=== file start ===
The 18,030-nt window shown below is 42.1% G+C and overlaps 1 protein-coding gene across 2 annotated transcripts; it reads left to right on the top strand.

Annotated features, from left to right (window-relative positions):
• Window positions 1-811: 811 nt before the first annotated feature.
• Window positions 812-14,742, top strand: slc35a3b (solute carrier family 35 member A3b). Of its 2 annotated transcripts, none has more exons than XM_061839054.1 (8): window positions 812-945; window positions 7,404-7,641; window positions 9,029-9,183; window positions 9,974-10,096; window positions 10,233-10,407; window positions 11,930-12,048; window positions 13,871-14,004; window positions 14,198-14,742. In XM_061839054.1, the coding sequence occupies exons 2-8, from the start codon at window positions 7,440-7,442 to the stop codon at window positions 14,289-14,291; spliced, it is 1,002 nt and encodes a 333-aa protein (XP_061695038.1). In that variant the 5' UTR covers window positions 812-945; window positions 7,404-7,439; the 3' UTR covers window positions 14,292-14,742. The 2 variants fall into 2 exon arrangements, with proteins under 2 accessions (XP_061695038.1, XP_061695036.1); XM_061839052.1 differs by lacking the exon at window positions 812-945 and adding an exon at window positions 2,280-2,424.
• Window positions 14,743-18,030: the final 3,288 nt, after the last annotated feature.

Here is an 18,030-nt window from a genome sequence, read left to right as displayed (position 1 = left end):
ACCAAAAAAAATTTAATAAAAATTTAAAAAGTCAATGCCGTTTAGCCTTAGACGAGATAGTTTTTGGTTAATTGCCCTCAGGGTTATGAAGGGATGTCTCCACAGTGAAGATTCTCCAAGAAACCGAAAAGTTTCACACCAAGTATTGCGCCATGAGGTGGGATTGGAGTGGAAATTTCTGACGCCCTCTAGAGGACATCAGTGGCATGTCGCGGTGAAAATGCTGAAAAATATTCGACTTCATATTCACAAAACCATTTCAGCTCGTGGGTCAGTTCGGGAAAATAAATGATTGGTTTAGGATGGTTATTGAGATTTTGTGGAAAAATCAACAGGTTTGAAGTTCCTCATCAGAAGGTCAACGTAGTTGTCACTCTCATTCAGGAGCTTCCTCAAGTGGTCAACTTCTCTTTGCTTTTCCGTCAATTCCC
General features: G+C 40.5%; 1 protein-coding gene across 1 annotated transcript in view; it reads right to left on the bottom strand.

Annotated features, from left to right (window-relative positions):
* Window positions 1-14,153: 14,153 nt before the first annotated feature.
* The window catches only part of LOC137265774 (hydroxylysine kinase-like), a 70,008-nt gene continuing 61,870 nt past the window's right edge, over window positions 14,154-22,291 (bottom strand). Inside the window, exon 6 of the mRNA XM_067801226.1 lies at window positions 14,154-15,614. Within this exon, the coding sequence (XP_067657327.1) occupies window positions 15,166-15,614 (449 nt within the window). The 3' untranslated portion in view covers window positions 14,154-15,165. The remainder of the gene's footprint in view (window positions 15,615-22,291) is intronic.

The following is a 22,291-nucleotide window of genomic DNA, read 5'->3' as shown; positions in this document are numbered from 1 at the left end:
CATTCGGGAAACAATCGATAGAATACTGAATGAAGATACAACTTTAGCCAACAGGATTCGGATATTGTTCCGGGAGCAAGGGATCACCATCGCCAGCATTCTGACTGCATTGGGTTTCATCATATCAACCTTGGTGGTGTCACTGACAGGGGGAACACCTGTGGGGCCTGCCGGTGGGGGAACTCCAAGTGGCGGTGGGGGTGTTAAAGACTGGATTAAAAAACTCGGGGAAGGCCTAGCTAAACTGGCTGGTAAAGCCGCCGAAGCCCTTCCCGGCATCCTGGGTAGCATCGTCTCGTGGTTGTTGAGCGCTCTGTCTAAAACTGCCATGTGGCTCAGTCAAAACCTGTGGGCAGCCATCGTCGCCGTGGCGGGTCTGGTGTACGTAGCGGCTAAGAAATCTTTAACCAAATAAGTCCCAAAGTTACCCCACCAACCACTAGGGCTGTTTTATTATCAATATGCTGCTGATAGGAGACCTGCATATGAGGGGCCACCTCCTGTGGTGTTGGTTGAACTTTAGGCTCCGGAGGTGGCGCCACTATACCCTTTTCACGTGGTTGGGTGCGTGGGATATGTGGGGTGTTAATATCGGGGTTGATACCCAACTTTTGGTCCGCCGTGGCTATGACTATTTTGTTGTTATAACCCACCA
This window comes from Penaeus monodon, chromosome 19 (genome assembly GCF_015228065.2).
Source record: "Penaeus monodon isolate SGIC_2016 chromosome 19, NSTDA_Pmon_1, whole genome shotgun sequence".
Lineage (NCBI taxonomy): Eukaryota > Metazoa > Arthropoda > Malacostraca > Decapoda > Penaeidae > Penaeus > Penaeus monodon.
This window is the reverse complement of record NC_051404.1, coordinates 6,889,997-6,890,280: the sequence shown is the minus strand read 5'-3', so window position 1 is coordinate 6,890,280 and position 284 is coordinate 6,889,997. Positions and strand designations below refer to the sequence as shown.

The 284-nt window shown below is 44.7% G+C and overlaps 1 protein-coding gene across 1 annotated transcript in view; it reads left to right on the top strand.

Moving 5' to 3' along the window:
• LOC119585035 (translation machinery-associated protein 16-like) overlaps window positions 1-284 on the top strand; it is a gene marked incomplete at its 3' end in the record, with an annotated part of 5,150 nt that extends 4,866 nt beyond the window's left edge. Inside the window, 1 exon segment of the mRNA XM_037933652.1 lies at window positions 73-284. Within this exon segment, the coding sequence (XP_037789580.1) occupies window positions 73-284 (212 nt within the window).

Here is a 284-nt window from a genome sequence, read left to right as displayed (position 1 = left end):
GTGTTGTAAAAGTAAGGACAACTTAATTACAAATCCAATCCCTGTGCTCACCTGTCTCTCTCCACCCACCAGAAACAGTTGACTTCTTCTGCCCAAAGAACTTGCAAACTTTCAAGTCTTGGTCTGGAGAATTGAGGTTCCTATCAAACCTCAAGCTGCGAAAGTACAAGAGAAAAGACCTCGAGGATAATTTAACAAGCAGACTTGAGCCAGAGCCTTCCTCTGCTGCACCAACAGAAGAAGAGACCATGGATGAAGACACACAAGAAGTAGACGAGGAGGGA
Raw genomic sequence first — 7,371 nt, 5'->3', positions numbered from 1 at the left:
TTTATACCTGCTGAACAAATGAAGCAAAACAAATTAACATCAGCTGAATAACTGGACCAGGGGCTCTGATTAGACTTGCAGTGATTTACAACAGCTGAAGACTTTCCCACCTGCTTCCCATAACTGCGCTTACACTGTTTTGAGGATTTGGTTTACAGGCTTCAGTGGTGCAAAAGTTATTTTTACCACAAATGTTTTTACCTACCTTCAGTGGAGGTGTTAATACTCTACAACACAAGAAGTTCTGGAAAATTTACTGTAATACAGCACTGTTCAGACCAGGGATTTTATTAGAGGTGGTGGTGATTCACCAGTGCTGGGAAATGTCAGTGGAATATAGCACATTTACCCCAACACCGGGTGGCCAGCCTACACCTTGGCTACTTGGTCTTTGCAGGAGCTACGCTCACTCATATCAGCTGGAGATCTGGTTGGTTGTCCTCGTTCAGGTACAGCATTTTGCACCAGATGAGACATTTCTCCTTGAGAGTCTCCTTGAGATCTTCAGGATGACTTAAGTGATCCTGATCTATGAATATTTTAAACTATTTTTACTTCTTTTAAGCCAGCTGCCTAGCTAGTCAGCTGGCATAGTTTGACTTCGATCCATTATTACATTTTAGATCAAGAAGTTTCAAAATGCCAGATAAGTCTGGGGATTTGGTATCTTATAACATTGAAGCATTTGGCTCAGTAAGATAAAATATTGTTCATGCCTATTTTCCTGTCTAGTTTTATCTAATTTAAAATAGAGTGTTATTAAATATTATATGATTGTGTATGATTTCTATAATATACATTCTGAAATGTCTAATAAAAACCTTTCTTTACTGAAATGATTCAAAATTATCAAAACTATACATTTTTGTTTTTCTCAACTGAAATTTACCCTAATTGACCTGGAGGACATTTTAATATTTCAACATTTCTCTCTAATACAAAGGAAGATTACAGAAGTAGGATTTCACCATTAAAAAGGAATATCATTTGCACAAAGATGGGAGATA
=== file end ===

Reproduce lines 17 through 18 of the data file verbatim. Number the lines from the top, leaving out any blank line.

This window is the reverse complement of record NC_051404.1, coordinates 6,889,997-6,890,280: the sequence shown is the minus strand read 5'-3', so window position 1 is coordinate 6,890,280 and position 284 is coordinate 6,889,997. Positions and strand designations below refer to the sequence as shown.

The 284-nt window shown below is 44.7% G+C and overlaps 1 protein-coding gene across 1 annotated transcript in view; it reads left to right on the top strand.